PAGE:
Alternatives we are currently imagining: a very large indoor space, with a single small object in the centre of the room (some kind of sound field speaker). This setup allows the audience member to walk through the sound as if in a field: the metaphors of scale-space allowed to co-exist within the sonic experience.
Our reflections on, and experiments with cultural meanings of transduction and enclosure as visual icons that cradle constantly re-forming sound objects continue.
The size of the Duomo in Florence, the people who move amongst it, the sound of their voices under the dome.
Choices of meaningful attribution of sound to data remain the topic of discussion between us. (Yes, in this collaboration there is the tension and collaboration btn MF and Th as artists, and between us and SG as the scientist- an extra layer of collaborative complexity.)
Pitch relations in music have both horizontal and vertical relationships. Timbral considerations engage these relationships in a much denser timescale. Rhythmic- attack/decay/silence- relationships are perhaps the freest from acquired cultural associations. ( We do not come from the major key equates to happiness school of thought.)
What sound material/kernel makes the most sense to attribute to the data?
MF and TH
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We move on these last two weeks to formatting the sample/dummy data files sent to us by the Bio-informatics Department at the Garvan. We are experimenting with calibrating number streams from the multi-dimensional data arrays to suit the relevant sonic mappings. Our mappings so far are pretty basic: varying partial content in an additive synthesis framework (back to the analog synthesis era!), and perhaps in a more contemporary vein, using the data streams as varying co-efficients for spatial representations.
It is gratifying to at least hear some sound (sorry not for public consumption just yet, please allow time for craft)
We are now hoping (thanks to correspondence with Alex Stahl from California) to building a spherical speaker array to play our realisations, when they have reached the stage of approaching music. It seems reasonable to present the realisations in this way, creating an amplification of process towards a social scale, from something mind-bogglingly small.
So we could walk around within a represented genetic function.
It is interesting to consider the whole style cache that seems to have accompanied “genetic”-like explorations in past and contemporary practices. Genetic programming is a familiar and large area of computer science, and has in the past been used in computer music, but this is some distance from what we are exploring. Rather than seeking musical mechanisms from analogy or metaphor with the processes, we are perhaps closer to exploiting the meaningful possibility of a direct link between data and compositional process (which is really a trivial mapping) that tries to honour the meaning of the whoel scientific endeavour.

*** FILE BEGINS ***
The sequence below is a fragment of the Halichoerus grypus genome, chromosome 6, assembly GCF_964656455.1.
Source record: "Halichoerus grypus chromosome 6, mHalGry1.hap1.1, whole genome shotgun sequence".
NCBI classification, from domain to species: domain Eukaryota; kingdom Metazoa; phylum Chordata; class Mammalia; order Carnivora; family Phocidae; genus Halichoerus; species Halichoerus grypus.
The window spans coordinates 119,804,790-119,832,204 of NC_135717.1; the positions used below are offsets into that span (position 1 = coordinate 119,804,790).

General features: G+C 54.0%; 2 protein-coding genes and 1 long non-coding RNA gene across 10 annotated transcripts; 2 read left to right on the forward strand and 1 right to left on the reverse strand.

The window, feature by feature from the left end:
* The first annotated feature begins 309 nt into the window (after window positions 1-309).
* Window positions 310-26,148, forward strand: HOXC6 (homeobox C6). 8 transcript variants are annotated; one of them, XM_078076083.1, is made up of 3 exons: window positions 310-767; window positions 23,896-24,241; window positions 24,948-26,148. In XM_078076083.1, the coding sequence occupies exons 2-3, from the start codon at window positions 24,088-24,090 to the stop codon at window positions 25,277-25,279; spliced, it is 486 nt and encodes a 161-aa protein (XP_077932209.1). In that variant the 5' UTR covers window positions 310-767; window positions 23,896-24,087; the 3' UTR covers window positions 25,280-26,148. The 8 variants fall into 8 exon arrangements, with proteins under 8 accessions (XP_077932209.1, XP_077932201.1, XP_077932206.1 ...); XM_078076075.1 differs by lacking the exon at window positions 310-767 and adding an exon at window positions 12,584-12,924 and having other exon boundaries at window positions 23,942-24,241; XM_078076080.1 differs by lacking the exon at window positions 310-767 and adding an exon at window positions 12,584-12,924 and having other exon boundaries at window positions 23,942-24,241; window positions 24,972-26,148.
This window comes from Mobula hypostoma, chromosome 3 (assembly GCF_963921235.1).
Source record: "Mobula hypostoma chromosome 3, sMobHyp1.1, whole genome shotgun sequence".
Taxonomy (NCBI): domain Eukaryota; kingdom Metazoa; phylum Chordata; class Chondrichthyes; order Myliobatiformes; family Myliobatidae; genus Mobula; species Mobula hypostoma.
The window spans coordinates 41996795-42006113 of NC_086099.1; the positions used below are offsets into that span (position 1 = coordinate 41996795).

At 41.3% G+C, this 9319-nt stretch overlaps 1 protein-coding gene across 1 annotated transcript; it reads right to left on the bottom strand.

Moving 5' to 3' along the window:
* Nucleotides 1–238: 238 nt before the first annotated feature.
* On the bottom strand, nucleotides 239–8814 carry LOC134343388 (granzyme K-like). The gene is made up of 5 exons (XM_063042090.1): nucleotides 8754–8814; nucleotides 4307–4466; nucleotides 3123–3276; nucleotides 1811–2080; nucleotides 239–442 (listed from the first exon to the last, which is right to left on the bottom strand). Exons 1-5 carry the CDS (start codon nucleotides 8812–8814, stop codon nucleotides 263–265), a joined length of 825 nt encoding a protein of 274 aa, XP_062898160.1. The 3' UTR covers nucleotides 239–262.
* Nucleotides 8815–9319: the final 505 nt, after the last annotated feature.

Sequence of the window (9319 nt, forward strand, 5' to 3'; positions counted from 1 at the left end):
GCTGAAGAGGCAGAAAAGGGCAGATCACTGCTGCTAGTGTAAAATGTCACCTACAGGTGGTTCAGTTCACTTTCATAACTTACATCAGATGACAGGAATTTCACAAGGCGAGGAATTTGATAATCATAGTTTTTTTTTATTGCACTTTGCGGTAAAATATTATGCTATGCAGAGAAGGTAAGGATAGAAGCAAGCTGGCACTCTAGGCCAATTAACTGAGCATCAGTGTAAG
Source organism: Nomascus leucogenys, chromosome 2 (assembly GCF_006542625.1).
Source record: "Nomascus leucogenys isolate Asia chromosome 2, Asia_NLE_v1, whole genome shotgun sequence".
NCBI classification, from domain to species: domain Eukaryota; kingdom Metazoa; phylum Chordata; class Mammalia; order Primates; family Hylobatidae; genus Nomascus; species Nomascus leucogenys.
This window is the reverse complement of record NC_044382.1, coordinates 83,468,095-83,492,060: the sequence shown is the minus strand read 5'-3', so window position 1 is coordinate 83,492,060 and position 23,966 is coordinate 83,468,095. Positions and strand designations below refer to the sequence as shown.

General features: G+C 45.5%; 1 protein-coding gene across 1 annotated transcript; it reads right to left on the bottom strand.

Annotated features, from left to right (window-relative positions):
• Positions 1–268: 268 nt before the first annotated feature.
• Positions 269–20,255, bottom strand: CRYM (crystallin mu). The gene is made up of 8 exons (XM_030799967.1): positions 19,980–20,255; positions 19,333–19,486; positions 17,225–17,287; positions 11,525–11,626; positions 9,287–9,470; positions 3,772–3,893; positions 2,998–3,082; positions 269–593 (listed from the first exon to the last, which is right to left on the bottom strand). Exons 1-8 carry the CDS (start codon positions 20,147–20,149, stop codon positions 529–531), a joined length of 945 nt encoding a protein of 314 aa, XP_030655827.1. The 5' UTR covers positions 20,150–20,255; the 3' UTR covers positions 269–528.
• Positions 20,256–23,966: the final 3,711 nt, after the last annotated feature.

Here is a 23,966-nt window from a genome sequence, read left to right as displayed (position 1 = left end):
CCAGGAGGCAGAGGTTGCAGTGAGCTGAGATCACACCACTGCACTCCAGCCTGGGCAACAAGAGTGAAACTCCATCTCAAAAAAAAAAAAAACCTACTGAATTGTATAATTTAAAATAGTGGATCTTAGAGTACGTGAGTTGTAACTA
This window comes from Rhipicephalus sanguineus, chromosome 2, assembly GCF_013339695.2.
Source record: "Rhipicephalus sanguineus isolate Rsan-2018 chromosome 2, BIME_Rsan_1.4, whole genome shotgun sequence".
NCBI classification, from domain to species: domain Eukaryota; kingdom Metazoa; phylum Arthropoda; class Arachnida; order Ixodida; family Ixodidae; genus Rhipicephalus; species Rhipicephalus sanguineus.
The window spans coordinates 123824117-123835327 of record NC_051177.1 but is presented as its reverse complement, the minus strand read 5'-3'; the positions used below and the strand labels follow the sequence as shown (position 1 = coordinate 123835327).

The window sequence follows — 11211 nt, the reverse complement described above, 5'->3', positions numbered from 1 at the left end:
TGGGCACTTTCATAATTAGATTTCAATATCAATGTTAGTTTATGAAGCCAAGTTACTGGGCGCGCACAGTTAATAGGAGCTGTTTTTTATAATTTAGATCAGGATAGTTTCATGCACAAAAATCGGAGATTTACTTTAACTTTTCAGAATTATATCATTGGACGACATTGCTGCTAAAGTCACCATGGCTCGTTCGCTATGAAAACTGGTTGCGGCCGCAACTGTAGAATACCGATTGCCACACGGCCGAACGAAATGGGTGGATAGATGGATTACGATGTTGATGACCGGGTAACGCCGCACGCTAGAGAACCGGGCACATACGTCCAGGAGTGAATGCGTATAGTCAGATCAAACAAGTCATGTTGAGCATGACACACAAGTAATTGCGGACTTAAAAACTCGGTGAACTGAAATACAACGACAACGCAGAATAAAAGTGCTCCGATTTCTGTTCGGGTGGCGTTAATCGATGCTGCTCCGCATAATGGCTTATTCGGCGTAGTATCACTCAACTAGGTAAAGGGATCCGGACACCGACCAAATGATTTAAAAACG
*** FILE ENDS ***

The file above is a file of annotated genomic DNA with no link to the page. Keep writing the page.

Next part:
We haven’t as yet, solved our ethical dilemma (see previous posts), but soldier on with data of a similar form to the real stuff, which may end up coming from us.
The easy part is linking data to sound — the difficult part is honouring the link through sensitive and relevant compositional mappings.
MF THFiled under Thoughts on process | Comment (0)
Thinking about the implications and generative impulses behind making choices for timbral association with the genetic process data.
Instrumental western canonical groupings of the orchestra, chamber ensemble, wind ensemble, brass band, string quartet- these collections of instrumentations/timbres are central to the western canon of composed music, and bring with them associated group behaviour, understandings, associations as well as particular sound elements.
Timbral choice made via frequency…sine tones, spectral morphologies emerging.
Timbral choice made via sounds that the human body can make…vocal and percussive.
Messian’s timbral colors with birdsong.
And then the timescales. Western forms of large time scales as investigated by Feldman.
MF and THFiled under Thoughts on process | Comment (0)
Synapse Garvan Institute Residency: Madeleine Flynn and Tim Humphrey
We have been back in Sydney this past week working with data importation and also spending quite a time in discussions around outcomes, interests and some new ethical dilemmas.
We are working two strands of the project during this time:
- Looking at de-commissioned machines that will be the vehicle for an installation of sonified data. The Institute relies on a large number of highly-specialised instruments that are constantly upgraded as new knowledge makes new experimental processes possible. We want to use a de-commissioned machine that we will then transform into an “instrument” for musical meaning. We are reflecting on the profound smallness of the material for research, ie. DNA mRNA strands and their component biochemistry, and the profound largeness of potential outcomes in the scientific research, in terms of impacting on millions of people across the world. Within this reflection is the consideration of scale:timescales from nanosecond to evolutionary eons, and physical scale of the extrinsic and intrinsic spaces in and out of the human body.